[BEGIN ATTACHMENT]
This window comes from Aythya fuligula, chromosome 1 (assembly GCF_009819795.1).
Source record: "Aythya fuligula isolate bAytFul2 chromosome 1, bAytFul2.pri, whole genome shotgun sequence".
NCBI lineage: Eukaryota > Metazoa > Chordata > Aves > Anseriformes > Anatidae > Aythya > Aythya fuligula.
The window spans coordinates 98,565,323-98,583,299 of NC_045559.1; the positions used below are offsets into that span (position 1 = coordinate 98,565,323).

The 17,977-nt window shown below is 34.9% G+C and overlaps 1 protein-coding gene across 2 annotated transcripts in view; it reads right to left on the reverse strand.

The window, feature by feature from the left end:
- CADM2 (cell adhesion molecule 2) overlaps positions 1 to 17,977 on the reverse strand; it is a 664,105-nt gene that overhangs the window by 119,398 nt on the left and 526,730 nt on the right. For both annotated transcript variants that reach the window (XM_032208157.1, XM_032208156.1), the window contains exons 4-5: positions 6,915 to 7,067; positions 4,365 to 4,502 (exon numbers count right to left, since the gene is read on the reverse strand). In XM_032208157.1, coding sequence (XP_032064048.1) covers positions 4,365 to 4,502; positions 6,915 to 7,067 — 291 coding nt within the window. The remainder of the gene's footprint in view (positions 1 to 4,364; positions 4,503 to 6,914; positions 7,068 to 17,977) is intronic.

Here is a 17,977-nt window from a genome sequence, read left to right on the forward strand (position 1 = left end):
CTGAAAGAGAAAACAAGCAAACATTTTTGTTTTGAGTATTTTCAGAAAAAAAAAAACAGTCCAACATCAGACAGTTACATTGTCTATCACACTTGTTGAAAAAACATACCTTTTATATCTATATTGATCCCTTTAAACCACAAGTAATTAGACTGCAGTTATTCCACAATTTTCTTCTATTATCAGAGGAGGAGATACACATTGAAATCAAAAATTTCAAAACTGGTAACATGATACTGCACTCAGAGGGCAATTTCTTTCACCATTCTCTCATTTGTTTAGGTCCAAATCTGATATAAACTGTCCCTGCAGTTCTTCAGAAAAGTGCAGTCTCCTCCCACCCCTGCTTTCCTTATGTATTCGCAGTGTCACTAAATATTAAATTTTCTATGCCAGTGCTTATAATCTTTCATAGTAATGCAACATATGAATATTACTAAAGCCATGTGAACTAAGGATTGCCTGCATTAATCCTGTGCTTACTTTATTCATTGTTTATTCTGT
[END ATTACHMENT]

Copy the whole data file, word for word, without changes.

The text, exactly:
This window comes from Aythya fuligula, chromosome 1 (assembly GCF_009819795.1).
Source record: "Aythya fuligula isolate bAytFul2 chromosome 1, bAytFul2.pri, whole genome shotgun sequence".
NCBI lineage: Eukaryota > Metazoa > Chordata > Aves > Anseriformes > Anatidae > Aythya > Aythya fuligula.
The window spans coordinates 98,565,323-98,583,299 of NC_045559.1; the positions used below are offsets into that span (position 1 = coordinate 98,565,323).

The 17,977-nt window shown below is 34.9% G+C and overlaps 1 protein-coding gene across 2 annotated transcripts in view; it reads right to left on the reverse strand.

The window, feature by feature from the left end:
- CADM2 (cell adhesion molecule 2) overlaps positions 1 to 17,977 on the reverse strand; it is a 664,105-nt gene that overhangs the window by 119,398 nt on the left and 526,730 nt on the right. For both annotated transcript variants that reach the window (XM_032208157.1, XM_032208156.1), the window contains exons 4-5: positions 6,915 to 7,067; positions 4,365 to 4,502 (exon numbers count right to left, since the gene is read on the reverse strand). In XM_032208157.1, coding sequence (XP_032064048.1) covers positions 4,365 to 4,502; positions 6,915 to 7,067 — 291 coding nt within the window. The remainder of the gene's footprint in view (positions 1 to 4,364; positions 4,503 to 6,914; positions 7,068 to 17,977) is intronic.

Here is a 17,977-nt window from a genome sequence, read left to right on the forward strand (position 1 = left end):
CTGAAAGAGAAAACAAGCAAACATTTTTGTTTTGAGTATTTTCAGAAAAAAAAAAACAGTCCAACATCAGACAGTTACATTGTCTATCACACTTGTTGAAAAAACATACCTTTTATATCTATATTGATCCCTTTAAACCACAAGTAATTAGACTGCAGTTATTCCACAATTTTCTTCTATTATCAGAGGAGGAGATACACATTGAAATCAAAAATTTCAAAACTGGTAACATGATACTGCACTCAGAGGGCAATTTCTTTCACCATTCTCTCATTTGTTTAGGTCCAAATCTGATATAAACTGTCCCTGCAGTTCTTCAGAAAAGTGCAGTCTCCTCCCACCCCTGCTTTCCTTATGTATTCGCAGTGTCACTAAATATTAAATTTTCTATGCCAGTGCTTATAATCTTTCATAGTAATGCAACATATGAATATTACTAAAGCCATGTGAACTAAGGATTGCCTGCATTAATCCTGTGCTTACTTTATTCATTGTTTATTCTGT